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When Brenda and Mike Brady of Normal decide to do something, they go all in. They take it to the limit, as The Eagles would put it. (That’s actually Brenda and Mike's song.)
The Bradys started fostering kids about 40 years ago. They didn't have much money, but they had a big house and figured it was a way they could help. Over the next 12 years, they fostered 253 kids.
About a third came to the Bradys after physical abuse. Another third was abused sexually.
“They were like a desert flower. It’s a little plant that doesn’t have much. But with a little bit of rain, and all of a sudden, boy it blooms and is a beautiful thing,” Mike said. “It was as simple as putting their paper they got from school on the refrigerator. That was a big deal, because that had never happened to them before.”
The kids all went through what they called Brenda’s Basic Training—how to use silverware, or how to pay for groceries. It’s little things we all take for granted.
They took a lot of emergency kids—those phone calls in the middle of the night. Brenda once picked up an 8-year-old from the county jail. He was basically living on the street and had gotten into trouble with the police.
“The day that I picked him up from jail, he said, ‘Momma, I feel my feet turning now.’ That was the cutest thing,” Brenda said. “We’re still in contact with him. He’s one of our special kids.”
And this was all on top of the regular responsibilities of everyday life. Mike was working full-time in insurance. They had three biological kids of their own.
“All of three of them would agree it was a positive for them also. They got to appreciate what they had a little bit more. And they gained an understanding of what’s going on in the world, more so than other kids,” Mike said.
Their last-ever foster kids—a brother and sister—were tough. They were affected prenatally by drugs. The girl had tremors and terrors so bad Mike had to quietly sneak in the back door of his own house after work so he wouldn't scare her.
But Mike and Brenda don’t quit.
“When we decided to adopt those two kids, we just knew we were not going to have enough left over at the end of the day for any more than what we were taking on,” Mike said.
By the time they stopped fostering kids about 20 years ago, they had six forever kids: three biological, three adopted. A sign that reads “Brady Bunch” still hangs outside their garage.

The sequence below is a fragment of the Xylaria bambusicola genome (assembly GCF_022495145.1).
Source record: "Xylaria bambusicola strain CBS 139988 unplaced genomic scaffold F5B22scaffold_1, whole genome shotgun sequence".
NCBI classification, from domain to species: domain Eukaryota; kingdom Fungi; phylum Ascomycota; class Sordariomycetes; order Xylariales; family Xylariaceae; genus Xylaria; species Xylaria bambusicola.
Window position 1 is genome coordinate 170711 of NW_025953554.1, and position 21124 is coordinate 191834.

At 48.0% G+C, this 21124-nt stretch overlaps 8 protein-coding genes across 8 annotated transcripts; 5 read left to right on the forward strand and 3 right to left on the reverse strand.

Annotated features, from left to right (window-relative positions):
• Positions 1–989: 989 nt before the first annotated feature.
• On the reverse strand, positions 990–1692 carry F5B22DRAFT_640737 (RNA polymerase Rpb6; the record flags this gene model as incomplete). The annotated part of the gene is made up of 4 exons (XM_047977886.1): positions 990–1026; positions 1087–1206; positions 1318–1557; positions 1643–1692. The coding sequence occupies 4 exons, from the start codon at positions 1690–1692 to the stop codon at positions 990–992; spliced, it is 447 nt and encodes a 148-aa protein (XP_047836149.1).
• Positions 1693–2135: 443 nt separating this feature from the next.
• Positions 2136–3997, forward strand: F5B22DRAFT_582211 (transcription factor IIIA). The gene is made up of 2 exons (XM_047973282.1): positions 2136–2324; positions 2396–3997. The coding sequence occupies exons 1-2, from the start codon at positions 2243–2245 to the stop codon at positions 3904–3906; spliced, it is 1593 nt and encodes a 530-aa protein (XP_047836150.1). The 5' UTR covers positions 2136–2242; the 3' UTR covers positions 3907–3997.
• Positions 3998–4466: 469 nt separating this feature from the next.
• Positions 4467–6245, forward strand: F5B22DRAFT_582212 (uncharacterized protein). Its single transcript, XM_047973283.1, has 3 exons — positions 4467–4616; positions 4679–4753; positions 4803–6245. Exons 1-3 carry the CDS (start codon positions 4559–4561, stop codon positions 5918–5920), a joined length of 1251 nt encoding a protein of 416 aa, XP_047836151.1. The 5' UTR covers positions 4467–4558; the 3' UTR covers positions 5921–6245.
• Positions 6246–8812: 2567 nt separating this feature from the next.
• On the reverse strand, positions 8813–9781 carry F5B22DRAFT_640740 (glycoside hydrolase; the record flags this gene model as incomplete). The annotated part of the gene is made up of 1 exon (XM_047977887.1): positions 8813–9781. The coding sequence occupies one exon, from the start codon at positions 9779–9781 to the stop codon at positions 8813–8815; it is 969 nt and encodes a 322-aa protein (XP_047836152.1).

“And his name is Mike Brady, so it worked,” Brenda joked.
It turns out, Mike was sort of wrong. They had a little left in the tank after all. A few years ago, they started caring for pregnant dogs and their puppies. It was a new kind of foster care.
They’ve since fostered 230 dog-moms and puppies, most recently for Wish Bone Canine Rescue. They take in dogs who are in trouble. Their first dog was an American bulldog who was skin and bones, despite being pregnant. She lost all her puppies.
“People say, ‘How do you do it?’ I cried a lot. That one I cried a lot because she broke my heart. But she thrived, and gained weight, and is now in a great adoptive home,” Brenda said.
This month they’re nursing four puppies (all with parvo infections) back to health so they can be adopted. It’s the “M” litter: Molly, Mandie, Misty, and Margot.
It's a little different: dogs versus kids. This time, Mike is retired from the insurance business, so he’s cleaning up after the dogs and moving cages. And Brenda is now working part-time as a nurse.
“The puppies, the kids, the mama dogs—they give us back more than we give them. Or I wouldn’t be able to do it,” Brenda said.
Their commitment is remarkable: Last year, one of their children—the little girl they adopted, now all grown up—was very sick with a rare autoimmune disease. She was being treated at a St. Louis hospital.
Back in Normal, Mike and Brenda had a momma dog with nine puppies who wouldn't let anyone else care for her. So Brenda and Mike would commute back and forth, almost every day, to check on both sides of their family. Wish Bone offered to take the dogs back, but the Bradys stuck with it.
“It was pretty therapeutic, after coming back from the hospital, and being in a situation that was so dire, to pick up some puppies and snuggle with them for awhile. They do a lot for us too,” Mike said.
Their daughter, Morgan, passed away last summer at age 26. She had three kids of her own.
Brenda and Mike have some experience saying goodbye. Those 250 foster kids and 230 foster dogs—they all walked out the door.
“I can’t lie. It’s challenging. But some of the kids were a whole lot easier to give up than the others, because of the teenage behavior,” Brenda laughed. “However, we also had awesome teenagers who I loved to pieces. But anytime they’re ready to move on—the puppies or the kids—it’s so rewarding actually.
"I’d rather break my heart than theirs.”
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